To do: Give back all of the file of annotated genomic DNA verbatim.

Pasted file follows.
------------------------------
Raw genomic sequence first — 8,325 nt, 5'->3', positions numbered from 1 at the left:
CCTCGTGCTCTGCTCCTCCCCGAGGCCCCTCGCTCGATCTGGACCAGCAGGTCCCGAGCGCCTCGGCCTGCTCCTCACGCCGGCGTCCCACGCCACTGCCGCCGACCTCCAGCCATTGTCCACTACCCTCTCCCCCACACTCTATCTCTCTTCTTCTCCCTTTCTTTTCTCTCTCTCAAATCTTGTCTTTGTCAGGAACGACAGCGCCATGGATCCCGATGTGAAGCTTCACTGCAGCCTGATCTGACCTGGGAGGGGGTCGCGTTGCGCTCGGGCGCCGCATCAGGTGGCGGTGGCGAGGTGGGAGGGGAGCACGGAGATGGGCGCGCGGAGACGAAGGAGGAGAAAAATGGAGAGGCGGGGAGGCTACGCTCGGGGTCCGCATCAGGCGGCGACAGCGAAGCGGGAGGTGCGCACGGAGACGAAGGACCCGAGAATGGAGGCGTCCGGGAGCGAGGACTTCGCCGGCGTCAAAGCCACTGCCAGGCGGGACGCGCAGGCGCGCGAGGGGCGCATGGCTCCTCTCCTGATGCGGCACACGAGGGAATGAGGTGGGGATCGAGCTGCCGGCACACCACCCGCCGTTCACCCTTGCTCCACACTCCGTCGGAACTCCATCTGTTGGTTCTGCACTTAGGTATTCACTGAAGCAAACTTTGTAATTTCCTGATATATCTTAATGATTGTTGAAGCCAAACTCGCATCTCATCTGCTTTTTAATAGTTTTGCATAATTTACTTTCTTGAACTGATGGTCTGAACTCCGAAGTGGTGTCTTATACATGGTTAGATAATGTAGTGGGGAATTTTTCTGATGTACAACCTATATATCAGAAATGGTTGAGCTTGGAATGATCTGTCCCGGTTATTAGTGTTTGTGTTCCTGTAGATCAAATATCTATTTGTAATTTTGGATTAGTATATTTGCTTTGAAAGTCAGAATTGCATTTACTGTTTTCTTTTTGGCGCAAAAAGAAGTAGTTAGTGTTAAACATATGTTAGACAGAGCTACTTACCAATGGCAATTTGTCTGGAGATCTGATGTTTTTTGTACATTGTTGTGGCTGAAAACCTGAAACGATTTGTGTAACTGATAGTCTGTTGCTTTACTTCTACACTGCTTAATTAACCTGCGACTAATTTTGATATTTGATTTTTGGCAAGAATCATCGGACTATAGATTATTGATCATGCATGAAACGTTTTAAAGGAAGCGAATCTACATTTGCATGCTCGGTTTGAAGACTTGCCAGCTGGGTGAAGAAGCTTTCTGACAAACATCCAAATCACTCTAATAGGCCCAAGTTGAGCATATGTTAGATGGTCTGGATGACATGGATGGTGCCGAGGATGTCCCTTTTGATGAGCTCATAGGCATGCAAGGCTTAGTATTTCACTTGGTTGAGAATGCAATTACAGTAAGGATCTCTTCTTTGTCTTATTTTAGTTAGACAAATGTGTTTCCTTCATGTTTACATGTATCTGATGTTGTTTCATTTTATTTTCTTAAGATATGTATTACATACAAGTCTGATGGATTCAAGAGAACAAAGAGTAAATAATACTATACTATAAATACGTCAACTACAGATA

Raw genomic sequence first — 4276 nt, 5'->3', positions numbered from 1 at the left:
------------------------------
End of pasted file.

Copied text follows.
Raw genomic sequence first — 8,325 nt, 5'->3', positions numbered from 1 at the left:
CCTCGTGCTCTGCTCCTCCCCGAGGCCCCTCGCTCGATCTGGACCAGCAGGTCCCGAGCGCCTCGGCCTGCTCCTCACGCCGGCGTCCCACGCCACTGCCGCCGACCTCCAGCCATTGTCCACTACCCTCTCCCCCACACTCTATCTCTCTTCTTCTCCCTTTCTTTTCTCTCTCTCAAATCTTGTCTTTGTCAGGAACGACAGCGCCATGGATCCCGATGTGAAGCTTCACTGCAGCCTGATCTGACCTGGGAGGGGGTCGCGTTGCGCTCGGGCGCCGCATCAGGTGGCGGTGGCGAGGTGGGAGGGGAGCACGGAGATGGGCGCGCGGAGACGAAGGAGGAGAAAAATGGAGAGGCGGGGAGGCTACGCTCGGGGTCCGCATCAGGCGGCGACAGCGAAGCGGGAGGTGCGCACGGAGACGAAGGACCCGAGAATGGAGGCGTCCGGGAGCGAGGACTTCGCCGGCGTCAAAGCCACTGCCAGGCGGGACGCGCAGGCGCGCGAGGGGCGCATGGCTCCTCTCCTGATGCGGCACACGAGGGAATGAGGTGGGGATCGAGCTGCCGGCACACCACCCGCCGTTCACCCTTGCTCCACACTCCGTCGGAACTCCATCTGTTGGTTCTGCACTTAGGTATTCACTGAAGCAAACTTTGTAATTTCCTGATATATCTTAATGATTGTTGAAGCCAAACTCGCATCTCATCTGCTTTTTAATAGTTTTGCATAATTTACTTTCTTGAACTGATGGTCTGAACTCCGAAGTGGTGTCTTATACATGGTTAGATAATGTAGTGGGGAATTTTTCTGATGTACAACCTATATATCAGAAATGGTTGAGCTTGGAATGATCTGTCCCGGTTATTAGTGTTTGTGTTCCTGTAGATCAAATATCTATTTGTAATTTTGGATTAGTATATTTGCTTTGAAAGTCAGAATTGCATTTACTGTTTTCTTTTTGGCGCAAAAAGAAGTAGTTAGTGTTAAACATATGTTAGACAGAGCTACTTACCAATGGCAATTTGTCTGGAGATCTGATGTTTTTTGTACATTGTTGTGGCTGAAAACCTGAAACGATTTGTGTAACTGATAGTCTGTTGCTTTACTTCTACACTGCTTAATTAACCTGCGACTAATTTTGATATTTGATTTTTGGCAAGAATCATCGGACTATAGATTATTGATCATGCATGAAACGTTTTAAAGGAAGCGAATCTACATTTGCATGCTCGGTTTGAAGACTTGCCAGCTGGGTGAAGAAGCTTTCTGACAAACATCCAAATCACTCTAATAGGCCCAAGTTGAGCATATGTTAGATGGTCTGGATGACATGGATGGTGCCGAGGATGTCCCTTTTGATGAGCTCATAGGCATGCAAGGCTTAGTATTTCACTTGGTTGAGAATGCAATTACAGTAAGGATCTCTTCTTTGTCTTATTTTAGTTAGACAAATGTGTTTCCTTCATGTTTACATGTATCTGATGTTGTTTCATTTTATTTTCTTAAGATATGTATTACATACAAGTCTGATGGATTCAAGAGAACAAAGAGTAAATAATACTATACTATAAATACGTCAACTACAGATA

Raw genomic sequence first — 4276 nt, 5'->3', positions numbered from 1 at the left: